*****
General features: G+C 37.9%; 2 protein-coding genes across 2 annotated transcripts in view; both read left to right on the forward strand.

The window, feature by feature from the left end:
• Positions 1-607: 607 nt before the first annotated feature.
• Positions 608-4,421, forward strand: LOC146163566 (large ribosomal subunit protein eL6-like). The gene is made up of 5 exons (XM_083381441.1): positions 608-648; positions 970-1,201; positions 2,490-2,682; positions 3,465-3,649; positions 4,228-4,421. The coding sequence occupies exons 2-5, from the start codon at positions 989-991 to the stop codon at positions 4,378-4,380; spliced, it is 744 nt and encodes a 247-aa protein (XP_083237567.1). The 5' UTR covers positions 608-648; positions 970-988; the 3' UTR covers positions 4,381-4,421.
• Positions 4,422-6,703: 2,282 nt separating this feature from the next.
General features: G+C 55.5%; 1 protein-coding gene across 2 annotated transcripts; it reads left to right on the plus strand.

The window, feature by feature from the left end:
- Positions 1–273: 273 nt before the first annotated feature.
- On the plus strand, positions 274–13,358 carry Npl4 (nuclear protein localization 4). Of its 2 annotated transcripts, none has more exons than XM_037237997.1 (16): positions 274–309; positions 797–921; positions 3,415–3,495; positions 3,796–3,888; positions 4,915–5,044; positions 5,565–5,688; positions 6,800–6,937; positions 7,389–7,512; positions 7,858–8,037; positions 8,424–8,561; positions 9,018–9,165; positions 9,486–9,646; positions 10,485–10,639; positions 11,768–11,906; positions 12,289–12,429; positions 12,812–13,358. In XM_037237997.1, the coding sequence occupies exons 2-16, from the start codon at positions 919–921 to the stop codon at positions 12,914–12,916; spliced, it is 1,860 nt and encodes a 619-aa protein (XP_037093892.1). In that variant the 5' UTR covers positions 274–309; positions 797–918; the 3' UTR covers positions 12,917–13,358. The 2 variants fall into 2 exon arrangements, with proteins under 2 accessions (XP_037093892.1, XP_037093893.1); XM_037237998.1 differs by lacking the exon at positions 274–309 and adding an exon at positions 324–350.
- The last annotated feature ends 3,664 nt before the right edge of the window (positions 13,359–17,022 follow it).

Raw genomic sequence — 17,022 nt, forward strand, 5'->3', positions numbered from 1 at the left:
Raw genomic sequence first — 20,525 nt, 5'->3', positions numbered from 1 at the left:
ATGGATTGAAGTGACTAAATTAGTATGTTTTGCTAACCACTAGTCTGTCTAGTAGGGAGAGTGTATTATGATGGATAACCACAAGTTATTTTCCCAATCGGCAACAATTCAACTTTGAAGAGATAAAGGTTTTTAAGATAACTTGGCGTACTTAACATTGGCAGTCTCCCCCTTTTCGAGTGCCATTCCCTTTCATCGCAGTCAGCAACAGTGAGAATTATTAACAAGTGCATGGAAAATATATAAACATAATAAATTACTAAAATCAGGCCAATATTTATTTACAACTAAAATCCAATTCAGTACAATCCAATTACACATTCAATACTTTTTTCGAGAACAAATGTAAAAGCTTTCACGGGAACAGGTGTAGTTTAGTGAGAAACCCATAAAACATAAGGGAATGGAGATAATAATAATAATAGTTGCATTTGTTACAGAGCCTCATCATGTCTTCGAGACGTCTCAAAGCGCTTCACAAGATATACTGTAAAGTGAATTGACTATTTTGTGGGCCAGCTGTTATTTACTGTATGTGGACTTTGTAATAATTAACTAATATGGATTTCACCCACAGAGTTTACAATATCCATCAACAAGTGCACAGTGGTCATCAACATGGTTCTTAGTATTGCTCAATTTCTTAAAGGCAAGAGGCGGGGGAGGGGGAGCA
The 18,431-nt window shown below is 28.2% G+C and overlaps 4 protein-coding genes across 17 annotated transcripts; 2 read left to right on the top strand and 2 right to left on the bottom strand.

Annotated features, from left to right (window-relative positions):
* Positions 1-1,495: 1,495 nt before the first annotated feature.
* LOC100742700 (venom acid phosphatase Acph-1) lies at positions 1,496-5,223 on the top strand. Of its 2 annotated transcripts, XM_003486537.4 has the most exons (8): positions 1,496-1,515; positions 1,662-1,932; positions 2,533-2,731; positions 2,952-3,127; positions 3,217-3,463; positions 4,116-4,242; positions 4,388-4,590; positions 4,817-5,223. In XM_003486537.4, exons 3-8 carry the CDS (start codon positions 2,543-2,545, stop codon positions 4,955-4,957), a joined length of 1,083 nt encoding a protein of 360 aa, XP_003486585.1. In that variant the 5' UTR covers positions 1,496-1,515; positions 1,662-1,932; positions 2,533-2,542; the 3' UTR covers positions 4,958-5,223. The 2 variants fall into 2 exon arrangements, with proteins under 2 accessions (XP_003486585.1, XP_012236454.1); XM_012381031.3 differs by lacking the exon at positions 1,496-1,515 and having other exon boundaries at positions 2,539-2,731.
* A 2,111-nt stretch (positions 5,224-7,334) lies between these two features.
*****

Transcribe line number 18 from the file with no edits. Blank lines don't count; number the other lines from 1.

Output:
* A 2,111-nt stretch (positions 5,224-7,334) lies between these two features.